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How to Build the Perfect Training Arsenal

By ROKA, Michael Nystrom | Dec. 09, 2019, 10:30 a.m. (ET)

Sponsored Content by ROKA

How to Build the Perfect Swim Training Arsenal

ROKA Swimmer

Let’s face it, triathlon may require a bit more foresight than other sports in terms of preparedness. From the gear required for each of the three sports, to sports nutrition, travel plans and race registrations, there are a lot of moving parts that go into executing a race to the best of your abilities.

The best way to successfully arrive at the starting line healthy, in shape and prepared is to separate some of these logistics. Just as you’d approach the race itself (especially Iron-distance triathlon), breaking the sport into bite-sized chucks is easier to manage, and ultimately helps alleviate some of the stress that accumulates over time.

Luckily, swim training is one such component that is pretty straightforward and inexpensive as far as gear is concerned. For the price of an aero helmet, you can accumulate the majority of the gear you need, and most of the gear will last several seasons of wear and tear—if not longer.

We’re assuming you already have the basics covered, but if not, you’re going to need some goggles (we recommend ROKA’s R1 Goggle with Rapidsight technology), ear plugs and a swim cap to get started. These items are just the beginning—there are a wide range of training tools available to triathletes and swimmers that can help take training to the next level.

From SIM shorts to kickboards, here four pieces of swim gear we recommend all triathletes should include in their training arsenal.

Swim Paddles

Swim paddles are one of the most underrated and rarely used pieces of gear in a triathlete’s training arsenal. Somewhat resembling a plastic saucer, swim paddles are designed to help develop power in your swim stroke, and help develop the correct pathway through the pull phase of the stroke. Swim paddles also amplify how the angle of your hand and forearm influences stroke mechanics.

There are a few different sizes of swim paddles to choose from—think of them like changing between the small and big chainring on your bike. The larger-sized paddles are historically used for developing strength due to the increased resistance as it moves through the water. Smaller paddles are great for high-tempo drills and tend to force the swimmer to focus on technique.

The PRO Swim Paddles from ROKA come in four different sizes (Sizes 0 to 3), and choosing the right size depends on the size of your hands and the type of workout you’re looking for. The ergonomic shape helps the paddle situate itself nicely into the palm, and the textured surface increases grip when entering and exiting the water. Multiple hole locations on each paddle make it easy to customize the fit and feel of where the paddle settles on the hand—simply use the silicone finger and wrist straps to increase tension to the desired amount.


A kickboard is designed to provide flotation for your upper body as you work on developing your kicking technique. It’s an easy tool to isolate this motion, which allows you to kick the length of the pool while developing power in the legs and lower body, strengthening the core and exposing any inconsistencies.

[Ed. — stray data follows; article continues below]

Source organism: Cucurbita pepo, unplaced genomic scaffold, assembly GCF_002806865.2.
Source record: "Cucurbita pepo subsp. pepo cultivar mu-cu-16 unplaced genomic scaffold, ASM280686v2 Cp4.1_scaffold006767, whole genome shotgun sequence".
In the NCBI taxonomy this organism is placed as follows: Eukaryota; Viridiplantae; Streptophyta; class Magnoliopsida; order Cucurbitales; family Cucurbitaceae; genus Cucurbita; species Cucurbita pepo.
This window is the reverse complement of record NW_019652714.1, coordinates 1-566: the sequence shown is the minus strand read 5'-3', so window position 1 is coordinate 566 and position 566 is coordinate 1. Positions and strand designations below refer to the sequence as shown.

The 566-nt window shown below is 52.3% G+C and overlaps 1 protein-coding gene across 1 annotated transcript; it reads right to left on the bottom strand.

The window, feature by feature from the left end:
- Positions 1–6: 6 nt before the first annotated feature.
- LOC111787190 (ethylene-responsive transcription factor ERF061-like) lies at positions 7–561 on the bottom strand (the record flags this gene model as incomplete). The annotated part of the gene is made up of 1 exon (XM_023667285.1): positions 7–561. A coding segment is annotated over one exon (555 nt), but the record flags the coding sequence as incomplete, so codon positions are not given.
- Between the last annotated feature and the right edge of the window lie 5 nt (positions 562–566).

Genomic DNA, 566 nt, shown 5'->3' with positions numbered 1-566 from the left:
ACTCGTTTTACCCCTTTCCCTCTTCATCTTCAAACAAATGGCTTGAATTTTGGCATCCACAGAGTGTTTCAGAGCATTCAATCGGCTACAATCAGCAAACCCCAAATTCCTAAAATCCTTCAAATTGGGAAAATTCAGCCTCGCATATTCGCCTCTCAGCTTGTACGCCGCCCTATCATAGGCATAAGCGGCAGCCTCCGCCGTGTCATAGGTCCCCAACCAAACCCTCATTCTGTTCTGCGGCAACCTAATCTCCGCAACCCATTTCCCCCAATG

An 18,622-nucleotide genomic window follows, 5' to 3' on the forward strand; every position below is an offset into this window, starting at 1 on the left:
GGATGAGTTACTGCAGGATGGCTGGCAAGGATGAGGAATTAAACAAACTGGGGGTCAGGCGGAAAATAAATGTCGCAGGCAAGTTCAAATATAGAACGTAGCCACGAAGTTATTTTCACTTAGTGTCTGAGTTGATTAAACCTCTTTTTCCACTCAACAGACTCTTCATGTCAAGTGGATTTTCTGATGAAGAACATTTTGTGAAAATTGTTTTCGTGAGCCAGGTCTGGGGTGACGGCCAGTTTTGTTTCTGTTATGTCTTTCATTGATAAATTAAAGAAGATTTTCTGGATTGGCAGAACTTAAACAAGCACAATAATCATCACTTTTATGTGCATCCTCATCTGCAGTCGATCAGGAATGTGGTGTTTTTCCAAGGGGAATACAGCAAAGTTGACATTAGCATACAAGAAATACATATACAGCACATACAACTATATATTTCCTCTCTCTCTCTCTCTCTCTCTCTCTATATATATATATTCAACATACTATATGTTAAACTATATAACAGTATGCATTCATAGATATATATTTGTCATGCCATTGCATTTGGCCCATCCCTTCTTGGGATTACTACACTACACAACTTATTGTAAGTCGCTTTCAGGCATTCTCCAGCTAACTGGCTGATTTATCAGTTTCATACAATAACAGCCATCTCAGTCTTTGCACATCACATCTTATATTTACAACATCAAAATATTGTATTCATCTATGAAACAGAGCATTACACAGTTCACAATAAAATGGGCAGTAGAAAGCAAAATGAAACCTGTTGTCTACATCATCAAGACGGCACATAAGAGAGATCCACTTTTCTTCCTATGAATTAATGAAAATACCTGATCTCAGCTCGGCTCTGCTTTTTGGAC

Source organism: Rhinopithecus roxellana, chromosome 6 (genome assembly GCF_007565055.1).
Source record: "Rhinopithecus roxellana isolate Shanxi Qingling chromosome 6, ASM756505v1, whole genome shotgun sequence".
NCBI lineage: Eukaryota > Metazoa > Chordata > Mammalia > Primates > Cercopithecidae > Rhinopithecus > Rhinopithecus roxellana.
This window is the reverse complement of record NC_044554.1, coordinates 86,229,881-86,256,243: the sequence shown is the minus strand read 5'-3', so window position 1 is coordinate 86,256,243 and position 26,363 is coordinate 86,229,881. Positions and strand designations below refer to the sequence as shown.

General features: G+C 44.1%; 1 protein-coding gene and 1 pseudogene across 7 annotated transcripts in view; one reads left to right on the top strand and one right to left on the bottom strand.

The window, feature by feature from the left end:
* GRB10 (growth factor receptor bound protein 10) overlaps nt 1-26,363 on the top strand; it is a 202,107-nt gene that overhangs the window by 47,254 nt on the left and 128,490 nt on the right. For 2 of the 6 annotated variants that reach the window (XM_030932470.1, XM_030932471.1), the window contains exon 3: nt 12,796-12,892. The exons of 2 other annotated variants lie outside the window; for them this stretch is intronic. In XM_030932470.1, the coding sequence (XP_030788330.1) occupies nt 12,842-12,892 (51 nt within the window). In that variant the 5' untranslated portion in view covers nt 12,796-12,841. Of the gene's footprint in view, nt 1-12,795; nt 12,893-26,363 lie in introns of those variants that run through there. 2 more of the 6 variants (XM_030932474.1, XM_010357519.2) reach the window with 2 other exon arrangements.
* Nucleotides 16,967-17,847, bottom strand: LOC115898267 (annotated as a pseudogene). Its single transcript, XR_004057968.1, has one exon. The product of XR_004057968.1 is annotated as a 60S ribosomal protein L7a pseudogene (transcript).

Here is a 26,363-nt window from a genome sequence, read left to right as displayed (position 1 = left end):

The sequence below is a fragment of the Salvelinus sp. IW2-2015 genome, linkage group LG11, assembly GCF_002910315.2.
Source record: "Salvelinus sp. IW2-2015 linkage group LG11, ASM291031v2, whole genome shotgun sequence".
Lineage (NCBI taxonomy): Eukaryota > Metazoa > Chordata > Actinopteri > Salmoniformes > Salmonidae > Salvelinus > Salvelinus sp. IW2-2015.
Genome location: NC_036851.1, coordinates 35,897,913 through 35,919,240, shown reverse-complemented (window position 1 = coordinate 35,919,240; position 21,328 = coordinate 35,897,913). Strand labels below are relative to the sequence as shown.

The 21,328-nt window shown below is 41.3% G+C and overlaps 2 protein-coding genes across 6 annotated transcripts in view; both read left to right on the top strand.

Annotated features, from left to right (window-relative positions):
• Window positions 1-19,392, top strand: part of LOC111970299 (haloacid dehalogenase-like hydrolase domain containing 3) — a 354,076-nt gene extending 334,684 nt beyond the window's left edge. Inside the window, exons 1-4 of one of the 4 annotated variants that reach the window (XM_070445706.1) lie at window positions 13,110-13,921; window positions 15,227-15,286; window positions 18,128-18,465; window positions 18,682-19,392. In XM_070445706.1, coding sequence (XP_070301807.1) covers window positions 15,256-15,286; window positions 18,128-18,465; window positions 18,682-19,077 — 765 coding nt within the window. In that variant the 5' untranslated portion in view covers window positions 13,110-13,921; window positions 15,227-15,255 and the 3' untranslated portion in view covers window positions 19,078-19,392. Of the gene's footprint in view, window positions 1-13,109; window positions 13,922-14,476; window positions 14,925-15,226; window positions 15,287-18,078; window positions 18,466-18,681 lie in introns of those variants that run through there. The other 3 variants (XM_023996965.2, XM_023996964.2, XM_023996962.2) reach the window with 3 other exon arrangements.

While many facilities provide these for their members, having your own personal kickboard is never a bad idea. ROKA offers two different kickboard models—their larger Classic Foam Kickboard is perfect for everyday use, and the more compact Pro Swim Kickboard features a sleek, hydrodynamic design and is great for travel. Both are made with 100% molded EVA foam that’s not only super buoyant, but plenty durable.

Pool Buoys

Pool buoys are another valuable tool that belongs in a triathlete’s training arsenal. Commonly shaped like the number eight, pool buoys are designed to be situated high between the thighs and increase buoyancy through the legs and midsection of the body. This creates a more balanced position in the water, and allows you to focus on upper body stroke mechanics. It’s also a great tool for athletes who have an underdeveloped kick, as it immobilizes the legs and lifts the body to the surface.

Similar to the previously mentioned kickboards, ROKA offers both a Classic Foam Swim Pull Buoy (available in three colors) and a Pro Swim Pull Buoy (available in two colors). They’re made with the same durable 100% EVA molded foam as their kickboard, and each come in both regular and junior sizes. Starting with the regular size can help you focus on upper body strength and technique, and dropping down to the junior size will activate your core as well.

SIM shorts

If you’ve ever trained or raced in a wetsuit, you know how dramatically it affects your body position in the water (which ultimately affects your stroke mechanics). While it’s always a good idea to wear your wetsuit on at least a few training swims prior to the race (and especially in open water), it’s not something you can realistically do on a regular basis in the pool without overheating.

To make up for this inconsistency, ROKA developed their line of neoprene SIM buoyancy shorts. They act similar to a pull buoy in that they increase floatation, but the SIM lets you kick and mimics how the body moves through the water when wearing a wetsuit.

Available in two models, the SIM PRO II Buoyancy Shorts are designed to foster proper rotation along the centerline due to the less-buoyant side panels, and the SIM ELITE II buoyancy shorts promote maximum buoyancy for swimmers who need a bit more support. As with all neoprene, be sure to rinse the SIM with fresh water after each use, and let them dry thoroughly to increase their lifespan.

Learn more about ROKA’s line of performance swim equipment here. Follow ROKA on Instagram here.